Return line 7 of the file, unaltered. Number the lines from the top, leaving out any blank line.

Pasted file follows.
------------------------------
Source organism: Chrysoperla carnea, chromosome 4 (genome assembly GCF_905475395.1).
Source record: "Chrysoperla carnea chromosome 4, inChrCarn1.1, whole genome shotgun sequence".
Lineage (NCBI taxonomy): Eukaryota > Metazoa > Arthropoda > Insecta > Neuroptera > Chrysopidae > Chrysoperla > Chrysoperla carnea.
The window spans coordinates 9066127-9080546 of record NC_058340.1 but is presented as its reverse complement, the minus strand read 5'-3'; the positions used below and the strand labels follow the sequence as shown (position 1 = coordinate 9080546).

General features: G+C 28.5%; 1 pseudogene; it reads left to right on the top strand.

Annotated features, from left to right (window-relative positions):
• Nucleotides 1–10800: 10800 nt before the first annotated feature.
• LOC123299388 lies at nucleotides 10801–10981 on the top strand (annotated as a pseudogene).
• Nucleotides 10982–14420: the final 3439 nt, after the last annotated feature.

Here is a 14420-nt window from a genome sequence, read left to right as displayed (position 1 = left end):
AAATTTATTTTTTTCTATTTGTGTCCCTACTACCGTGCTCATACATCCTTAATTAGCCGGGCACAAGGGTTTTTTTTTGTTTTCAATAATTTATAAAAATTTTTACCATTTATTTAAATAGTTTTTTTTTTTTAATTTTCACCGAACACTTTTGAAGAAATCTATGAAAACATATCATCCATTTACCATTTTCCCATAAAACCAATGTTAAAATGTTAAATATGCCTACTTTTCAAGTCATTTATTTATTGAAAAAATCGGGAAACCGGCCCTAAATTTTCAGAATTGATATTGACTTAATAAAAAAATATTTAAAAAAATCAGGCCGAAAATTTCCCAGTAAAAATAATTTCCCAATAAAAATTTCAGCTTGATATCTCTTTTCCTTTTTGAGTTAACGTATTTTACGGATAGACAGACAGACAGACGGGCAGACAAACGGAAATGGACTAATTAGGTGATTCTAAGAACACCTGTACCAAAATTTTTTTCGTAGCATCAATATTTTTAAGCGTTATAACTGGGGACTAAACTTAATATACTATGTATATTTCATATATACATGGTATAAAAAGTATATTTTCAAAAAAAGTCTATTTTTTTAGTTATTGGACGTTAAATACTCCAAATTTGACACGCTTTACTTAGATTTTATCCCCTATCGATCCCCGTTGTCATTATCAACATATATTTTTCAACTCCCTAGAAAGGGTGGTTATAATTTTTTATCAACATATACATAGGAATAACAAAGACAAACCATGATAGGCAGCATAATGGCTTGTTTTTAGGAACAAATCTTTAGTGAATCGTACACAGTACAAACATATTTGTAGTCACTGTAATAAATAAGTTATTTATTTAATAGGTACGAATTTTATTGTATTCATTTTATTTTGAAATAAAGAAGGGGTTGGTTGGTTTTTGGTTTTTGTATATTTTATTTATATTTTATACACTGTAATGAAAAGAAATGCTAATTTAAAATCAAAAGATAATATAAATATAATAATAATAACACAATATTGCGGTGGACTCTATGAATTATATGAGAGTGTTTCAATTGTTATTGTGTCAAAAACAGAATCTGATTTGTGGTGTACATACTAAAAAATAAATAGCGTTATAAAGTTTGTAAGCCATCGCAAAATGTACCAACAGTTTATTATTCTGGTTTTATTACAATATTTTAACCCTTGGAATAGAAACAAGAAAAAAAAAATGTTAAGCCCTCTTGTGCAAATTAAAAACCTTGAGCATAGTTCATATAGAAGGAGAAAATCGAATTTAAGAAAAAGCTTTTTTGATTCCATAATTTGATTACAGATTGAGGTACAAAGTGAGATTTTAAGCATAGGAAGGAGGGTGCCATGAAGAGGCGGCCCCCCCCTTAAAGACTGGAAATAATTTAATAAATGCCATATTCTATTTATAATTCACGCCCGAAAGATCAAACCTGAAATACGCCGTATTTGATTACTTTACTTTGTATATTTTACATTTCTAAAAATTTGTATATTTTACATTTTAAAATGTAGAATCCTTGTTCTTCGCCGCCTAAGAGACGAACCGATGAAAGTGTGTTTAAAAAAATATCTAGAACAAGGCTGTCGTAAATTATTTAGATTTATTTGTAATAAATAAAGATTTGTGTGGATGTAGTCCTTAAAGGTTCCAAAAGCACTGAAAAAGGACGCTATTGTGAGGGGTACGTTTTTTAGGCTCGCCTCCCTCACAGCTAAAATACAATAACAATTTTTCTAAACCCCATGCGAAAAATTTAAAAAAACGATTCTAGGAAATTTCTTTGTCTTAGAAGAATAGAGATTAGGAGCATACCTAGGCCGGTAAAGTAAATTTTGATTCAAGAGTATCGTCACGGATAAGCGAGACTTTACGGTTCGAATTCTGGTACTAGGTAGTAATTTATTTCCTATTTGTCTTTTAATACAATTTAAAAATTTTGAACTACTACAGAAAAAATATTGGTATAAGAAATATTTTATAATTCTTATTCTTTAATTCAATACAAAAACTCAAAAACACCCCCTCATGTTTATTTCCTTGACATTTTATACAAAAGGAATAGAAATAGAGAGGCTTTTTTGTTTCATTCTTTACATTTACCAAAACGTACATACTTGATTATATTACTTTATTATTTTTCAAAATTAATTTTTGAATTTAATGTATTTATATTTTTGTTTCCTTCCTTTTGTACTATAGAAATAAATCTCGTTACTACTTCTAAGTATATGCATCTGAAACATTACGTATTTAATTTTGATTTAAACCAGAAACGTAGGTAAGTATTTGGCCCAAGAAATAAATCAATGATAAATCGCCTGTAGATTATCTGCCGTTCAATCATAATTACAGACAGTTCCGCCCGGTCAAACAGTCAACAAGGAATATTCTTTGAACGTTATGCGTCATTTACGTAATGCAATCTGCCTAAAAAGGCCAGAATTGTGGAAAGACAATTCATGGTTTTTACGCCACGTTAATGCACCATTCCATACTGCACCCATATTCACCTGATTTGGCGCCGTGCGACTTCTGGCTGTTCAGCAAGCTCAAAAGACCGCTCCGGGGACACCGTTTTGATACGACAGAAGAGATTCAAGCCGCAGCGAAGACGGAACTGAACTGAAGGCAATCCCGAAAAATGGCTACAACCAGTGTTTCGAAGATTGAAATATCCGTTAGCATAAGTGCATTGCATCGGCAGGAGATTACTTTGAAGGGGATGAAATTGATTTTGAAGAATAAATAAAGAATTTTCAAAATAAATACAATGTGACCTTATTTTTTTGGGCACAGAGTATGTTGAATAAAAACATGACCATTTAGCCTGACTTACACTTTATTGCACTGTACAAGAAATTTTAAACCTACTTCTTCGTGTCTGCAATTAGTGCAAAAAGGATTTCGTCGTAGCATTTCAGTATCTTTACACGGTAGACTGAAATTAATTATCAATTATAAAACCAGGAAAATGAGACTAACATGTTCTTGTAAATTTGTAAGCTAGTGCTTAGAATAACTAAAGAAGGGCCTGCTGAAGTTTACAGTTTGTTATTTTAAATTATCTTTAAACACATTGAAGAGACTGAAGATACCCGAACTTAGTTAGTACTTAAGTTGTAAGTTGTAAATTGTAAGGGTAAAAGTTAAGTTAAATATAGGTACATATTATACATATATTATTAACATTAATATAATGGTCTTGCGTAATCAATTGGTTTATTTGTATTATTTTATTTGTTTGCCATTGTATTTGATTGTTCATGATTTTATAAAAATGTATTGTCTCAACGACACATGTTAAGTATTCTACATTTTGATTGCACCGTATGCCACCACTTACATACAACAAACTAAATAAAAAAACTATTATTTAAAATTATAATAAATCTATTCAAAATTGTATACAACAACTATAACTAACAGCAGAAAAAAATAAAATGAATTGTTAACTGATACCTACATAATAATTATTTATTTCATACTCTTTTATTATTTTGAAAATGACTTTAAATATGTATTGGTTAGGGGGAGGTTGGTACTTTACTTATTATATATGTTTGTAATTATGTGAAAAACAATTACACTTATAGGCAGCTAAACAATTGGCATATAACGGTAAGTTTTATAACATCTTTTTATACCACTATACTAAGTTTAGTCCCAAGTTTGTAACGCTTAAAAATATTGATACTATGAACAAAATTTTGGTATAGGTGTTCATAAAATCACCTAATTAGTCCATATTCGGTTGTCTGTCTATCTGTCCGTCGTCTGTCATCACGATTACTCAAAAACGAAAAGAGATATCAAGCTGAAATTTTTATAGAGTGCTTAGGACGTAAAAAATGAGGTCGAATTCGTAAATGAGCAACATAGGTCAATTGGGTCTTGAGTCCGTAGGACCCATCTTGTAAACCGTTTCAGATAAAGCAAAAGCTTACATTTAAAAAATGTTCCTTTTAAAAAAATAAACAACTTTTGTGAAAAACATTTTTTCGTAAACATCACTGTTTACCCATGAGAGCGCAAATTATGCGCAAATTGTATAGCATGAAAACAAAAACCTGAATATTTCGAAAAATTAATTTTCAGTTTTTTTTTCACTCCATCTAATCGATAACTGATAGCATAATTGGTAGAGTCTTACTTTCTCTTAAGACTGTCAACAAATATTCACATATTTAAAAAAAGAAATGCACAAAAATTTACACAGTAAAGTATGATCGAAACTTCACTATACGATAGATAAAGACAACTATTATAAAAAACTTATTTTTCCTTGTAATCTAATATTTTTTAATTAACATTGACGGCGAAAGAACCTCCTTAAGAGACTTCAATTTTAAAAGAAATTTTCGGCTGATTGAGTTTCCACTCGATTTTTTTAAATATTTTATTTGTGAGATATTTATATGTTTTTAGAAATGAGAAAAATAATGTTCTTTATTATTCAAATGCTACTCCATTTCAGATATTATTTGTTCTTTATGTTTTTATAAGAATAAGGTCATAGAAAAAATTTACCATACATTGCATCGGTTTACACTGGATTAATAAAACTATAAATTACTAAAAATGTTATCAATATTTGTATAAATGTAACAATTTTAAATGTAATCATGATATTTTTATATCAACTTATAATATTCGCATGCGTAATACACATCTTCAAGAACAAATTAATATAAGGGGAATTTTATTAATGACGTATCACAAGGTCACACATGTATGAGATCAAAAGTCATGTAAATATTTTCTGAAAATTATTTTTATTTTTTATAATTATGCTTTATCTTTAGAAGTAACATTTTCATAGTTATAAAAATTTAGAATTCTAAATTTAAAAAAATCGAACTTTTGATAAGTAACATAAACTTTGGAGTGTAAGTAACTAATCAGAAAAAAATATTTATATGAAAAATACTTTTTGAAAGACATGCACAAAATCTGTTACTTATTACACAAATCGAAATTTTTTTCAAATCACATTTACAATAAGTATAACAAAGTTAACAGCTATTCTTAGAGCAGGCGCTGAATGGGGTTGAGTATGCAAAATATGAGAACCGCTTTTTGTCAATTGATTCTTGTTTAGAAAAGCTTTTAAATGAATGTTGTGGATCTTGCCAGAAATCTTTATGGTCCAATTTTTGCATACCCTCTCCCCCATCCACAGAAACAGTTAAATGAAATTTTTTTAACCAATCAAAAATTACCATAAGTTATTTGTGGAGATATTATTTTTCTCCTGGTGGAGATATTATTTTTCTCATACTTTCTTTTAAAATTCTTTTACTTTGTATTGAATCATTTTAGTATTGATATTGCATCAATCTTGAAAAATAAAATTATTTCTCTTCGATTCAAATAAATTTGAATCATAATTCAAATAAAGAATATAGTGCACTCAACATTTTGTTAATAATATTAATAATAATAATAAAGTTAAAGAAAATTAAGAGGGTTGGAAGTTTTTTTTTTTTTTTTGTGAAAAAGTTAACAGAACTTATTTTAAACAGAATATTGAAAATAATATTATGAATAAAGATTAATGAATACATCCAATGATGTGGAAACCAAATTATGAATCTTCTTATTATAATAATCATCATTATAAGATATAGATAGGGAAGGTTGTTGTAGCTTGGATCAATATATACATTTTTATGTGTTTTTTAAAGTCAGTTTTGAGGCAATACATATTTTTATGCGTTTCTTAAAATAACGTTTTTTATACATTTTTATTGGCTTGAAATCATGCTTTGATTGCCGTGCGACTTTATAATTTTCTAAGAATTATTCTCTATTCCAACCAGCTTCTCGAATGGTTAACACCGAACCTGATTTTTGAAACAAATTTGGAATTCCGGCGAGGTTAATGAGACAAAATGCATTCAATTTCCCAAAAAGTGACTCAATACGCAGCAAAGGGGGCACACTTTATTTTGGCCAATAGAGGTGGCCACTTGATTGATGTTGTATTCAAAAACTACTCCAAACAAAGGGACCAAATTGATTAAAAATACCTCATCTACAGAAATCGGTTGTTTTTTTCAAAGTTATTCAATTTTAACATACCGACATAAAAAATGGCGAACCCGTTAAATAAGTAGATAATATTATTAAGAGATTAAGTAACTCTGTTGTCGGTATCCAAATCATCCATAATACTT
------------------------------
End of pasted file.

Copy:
• Nucleotides 1–10800: 10800 nt before the first annotated feature.